Renovating Your Home? Think Like a Project Manager to Stay in Budget
Home renovation projects can be stressful, especially when the outcome rests on your shoulders. Whether you’re hiring contractors to renovate your home or just doing some weekend DIY projects, learning how to think like a project manager and get the best out of your team is a skill you can improve to help ensure your project goes as smoothly as possible.
Listen to this week’s episode of the rich & REGULAR podcast about frugal house flipping and continue reading below for ways to think like a project manager and help get your renovation off on the right foot.
What is a project manager?
Project management is a job description found across multiple industries and is usually customized based on that specific industry. One thing all project managers have in common is great organization skills, people management skills and an ability to see both the big picture and small details simultaneously in order to achieve the best results. This usually includes hiring and organizing contractors, keeping track of budgets and costs, efficiently and effectively guiding the project through all phases while hitting essential milestones on time (and hopefully on budget).
That might sound daunting, but it’s really just breaking down a significant, long-term goal into small, manageable chunks and then repeating that process until the goal is reached. Chances are good you do this in your everyday life on a smaller scale, such as following a recipe or working toward your next personal finance milestone.
Use the tips below to help you start to think like a project manager.
Articulate your goals.
If you can’t say (or don’t know) what a successful project looks like, it’s hard for even professionals to help you bring your vision to life. Knowing what you want to accomplish and articulating it to your team seems obvious, but it is challenging to do.
Make sure you communicate effectively upfront so mistakes or confusion are found on paper and not when your contractor is halfway through rebuilding a wall in the wrong location.
Begin at the end.
Spend time thinking about what the successful end of your project looks like. Use your mind’s eye to walk through the completed interior, and work backwards to develop a list of tasks and a project timeline.
Use this information to help you communicate with your team of contractors and check on work in progress.
While no project goes perfectly according to plan, knowing where you ultimately want to end up can help you fill in the messy middle gaps and keep everyone on track and making progress.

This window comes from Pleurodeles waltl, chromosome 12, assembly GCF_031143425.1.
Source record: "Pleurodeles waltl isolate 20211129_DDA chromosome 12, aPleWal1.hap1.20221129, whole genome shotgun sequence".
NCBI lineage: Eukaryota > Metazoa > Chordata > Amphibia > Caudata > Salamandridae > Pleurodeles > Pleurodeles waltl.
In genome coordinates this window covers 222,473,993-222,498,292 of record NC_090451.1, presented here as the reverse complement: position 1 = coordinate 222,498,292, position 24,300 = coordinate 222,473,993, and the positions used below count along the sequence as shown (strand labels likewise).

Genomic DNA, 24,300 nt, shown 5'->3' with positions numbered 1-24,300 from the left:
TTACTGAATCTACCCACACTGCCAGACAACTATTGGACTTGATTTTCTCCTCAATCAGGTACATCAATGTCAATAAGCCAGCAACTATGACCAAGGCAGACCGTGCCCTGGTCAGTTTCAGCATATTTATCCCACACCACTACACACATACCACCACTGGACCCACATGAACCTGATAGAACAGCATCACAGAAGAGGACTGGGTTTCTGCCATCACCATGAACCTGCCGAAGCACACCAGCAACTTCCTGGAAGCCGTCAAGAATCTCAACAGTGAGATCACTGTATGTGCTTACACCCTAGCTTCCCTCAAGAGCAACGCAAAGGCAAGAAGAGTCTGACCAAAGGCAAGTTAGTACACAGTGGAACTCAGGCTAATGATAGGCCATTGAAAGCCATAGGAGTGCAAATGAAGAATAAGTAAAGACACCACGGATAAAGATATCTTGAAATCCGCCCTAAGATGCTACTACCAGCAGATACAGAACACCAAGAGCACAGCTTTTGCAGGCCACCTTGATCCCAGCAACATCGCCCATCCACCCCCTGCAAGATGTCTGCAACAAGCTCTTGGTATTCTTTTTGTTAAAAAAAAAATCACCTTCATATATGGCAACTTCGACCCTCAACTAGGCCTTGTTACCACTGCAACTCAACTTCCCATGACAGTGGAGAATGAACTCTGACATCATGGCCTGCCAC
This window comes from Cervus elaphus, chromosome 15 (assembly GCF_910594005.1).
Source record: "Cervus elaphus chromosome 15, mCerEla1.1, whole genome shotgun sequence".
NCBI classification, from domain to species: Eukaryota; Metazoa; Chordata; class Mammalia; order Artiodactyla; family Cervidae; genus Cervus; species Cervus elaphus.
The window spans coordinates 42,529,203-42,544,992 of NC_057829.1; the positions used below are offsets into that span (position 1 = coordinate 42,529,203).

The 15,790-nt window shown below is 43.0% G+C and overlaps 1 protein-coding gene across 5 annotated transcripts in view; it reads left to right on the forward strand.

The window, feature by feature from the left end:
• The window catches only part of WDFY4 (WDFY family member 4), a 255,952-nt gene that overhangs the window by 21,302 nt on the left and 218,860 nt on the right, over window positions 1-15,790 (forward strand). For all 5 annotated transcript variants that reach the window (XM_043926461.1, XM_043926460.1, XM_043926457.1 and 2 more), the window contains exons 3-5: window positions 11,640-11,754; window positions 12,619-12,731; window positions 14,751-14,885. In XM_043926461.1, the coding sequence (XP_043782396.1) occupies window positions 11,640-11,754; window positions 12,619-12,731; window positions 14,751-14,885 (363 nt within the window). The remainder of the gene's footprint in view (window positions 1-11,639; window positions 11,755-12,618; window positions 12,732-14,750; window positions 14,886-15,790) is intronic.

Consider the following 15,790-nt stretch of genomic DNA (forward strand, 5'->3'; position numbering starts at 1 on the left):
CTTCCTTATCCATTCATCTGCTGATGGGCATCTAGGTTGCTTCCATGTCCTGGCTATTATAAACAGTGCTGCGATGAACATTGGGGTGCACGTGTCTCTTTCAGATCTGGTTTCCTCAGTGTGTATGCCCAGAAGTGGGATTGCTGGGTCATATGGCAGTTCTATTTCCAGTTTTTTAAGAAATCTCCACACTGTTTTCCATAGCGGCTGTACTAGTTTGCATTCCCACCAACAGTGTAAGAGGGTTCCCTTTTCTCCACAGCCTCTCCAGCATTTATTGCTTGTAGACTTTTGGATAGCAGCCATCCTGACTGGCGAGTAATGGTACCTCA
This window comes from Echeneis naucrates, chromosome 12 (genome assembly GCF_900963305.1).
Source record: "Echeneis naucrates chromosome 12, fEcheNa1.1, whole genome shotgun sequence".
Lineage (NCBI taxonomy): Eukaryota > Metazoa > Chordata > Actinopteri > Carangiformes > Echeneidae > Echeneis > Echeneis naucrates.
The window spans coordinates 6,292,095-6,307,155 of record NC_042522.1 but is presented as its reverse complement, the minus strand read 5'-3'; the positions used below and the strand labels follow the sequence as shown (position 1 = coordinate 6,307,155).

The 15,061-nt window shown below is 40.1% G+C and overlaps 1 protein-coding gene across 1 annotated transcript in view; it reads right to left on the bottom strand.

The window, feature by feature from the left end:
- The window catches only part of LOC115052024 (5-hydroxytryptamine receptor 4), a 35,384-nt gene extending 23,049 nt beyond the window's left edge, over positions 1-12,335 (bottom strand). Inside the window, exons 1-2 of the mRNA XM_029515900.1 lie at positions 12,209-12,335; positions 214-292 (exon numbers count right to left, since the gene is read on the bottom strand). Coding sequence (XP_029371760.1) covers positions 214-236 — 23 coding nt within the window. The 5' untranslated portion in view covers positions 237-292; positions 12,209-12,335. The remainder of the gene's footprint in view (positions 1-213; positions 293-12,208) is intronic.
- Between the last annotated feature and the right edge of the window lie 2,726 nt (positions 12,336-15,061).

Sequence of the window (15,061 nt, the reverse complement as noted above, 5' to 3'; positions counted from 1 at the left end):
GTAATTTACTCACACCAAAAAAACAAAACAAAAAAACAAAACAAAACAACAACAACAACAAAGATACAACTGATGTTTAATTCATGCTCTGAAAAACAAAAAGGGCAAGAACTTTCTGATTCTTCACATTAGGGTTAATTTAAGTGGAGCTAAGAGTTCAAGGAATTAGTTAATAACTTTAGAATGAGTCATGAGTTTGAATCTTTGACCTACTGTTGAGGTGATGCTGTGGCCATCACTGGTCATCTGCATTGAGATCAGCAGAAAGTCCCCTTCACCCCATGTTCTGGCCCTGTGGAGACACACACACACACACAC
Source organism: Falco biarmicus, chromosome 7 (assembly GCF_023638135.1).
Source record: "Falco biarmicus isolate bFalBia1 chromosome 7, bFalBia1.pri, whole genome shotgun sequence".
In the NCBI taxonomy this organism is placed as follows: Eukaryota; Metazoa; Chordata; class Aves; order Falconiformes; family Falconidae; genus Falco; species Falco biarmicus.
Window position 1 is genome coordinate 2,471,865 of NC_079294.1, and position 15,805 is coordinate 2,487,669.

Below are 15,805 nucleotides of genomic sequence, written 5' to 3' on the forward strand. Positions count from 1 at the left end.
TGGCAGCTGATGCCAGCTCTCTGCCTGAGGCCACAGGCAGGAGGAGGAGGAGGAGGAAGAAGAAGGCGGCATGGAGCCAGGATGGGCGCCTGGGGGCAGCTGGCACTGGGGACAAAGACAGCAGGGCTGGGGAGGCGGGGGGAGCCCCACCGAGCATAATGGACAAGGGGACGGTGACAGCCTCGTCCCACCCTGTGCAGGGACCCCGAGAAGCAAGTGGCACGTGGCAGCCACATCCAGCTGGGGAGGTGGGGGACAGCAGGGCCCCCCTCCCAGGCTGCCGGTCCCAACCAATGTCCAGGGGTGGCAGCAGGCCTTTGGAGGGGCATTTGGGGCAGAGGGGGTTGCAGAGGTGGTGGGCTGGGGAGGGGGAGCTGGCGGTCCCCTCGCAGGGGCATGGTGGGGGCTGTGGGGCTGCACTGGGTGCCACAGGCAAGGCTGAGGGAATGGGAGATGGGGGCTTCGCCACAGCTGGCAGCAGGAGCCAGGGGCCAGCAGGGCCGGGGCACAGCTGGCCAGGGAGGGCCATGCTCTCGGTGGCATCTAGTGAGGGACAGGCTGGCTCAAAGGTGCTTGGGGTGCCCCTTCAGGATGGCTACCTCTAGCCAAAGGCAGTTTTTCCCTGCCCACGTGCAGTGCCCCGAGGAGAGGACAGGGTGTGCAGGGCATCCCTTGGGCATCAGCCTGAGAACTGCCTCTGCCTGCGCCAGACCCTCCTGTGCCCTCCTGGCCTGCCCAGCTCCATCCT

Put everything on paper.
A picture really is worth a thousand words. Especially with a construction project, make sure you study and understand any drawings, contracts or quotes provided to you.
It can be hard to envision the finished project just from drawings, but do your best to keep the end result in mind. Don’t be shy about asking clarifying questions or for samples and mock-ups of materials so you can understand what something actually looks like.
It’s usually much easier to fix things on paper than in the field, so really take your time with the design and drawing process.
Staying organized is a key component of being a project manager. With so many details and moving pieces involved, it can be hard to keep everything straight. Yet keeping all of the details organized and at hand will make everyone’s life easier, including yours.
You can buy project management software, create a spreadsheet or download a free fillable template that will help you keep track of the project details. If you have a large project with multiple contractors and deadlines, consider using a Gantt chart, which is a way to visualize your entire project in one document, and helps you keep track of important deadlines and milestones.
Be a generalist.
The best project managers may not know the exact technique to lay that herringbone tile pattern, but they do have broad knowledge of what each milestone of the project requires. Although you hire experts for a reason, it’s also vital that you have at least a general working knowledge of each trade or subject you’ll encounter. Educating yourself on the basics will help you catch issues before they develop into huge problems and help save time and money.
Remember to include accounting and administration among your general knowledge. Learn how to read vendor quotes and invoices and pay close attention to the details, including delivery dates, scheduling requirements and payment terms.
Apply to other areas of your life.
As you learn to think like a project manager, you may find that you enjoy applying these techniques to other problems. Consider what did and did not work for you this time so as you think about your next project, you learn from the mistakes you’ve already made. Remember that every project hits rough patches, and having a good plan in place helps you pivot to keep everything on track.
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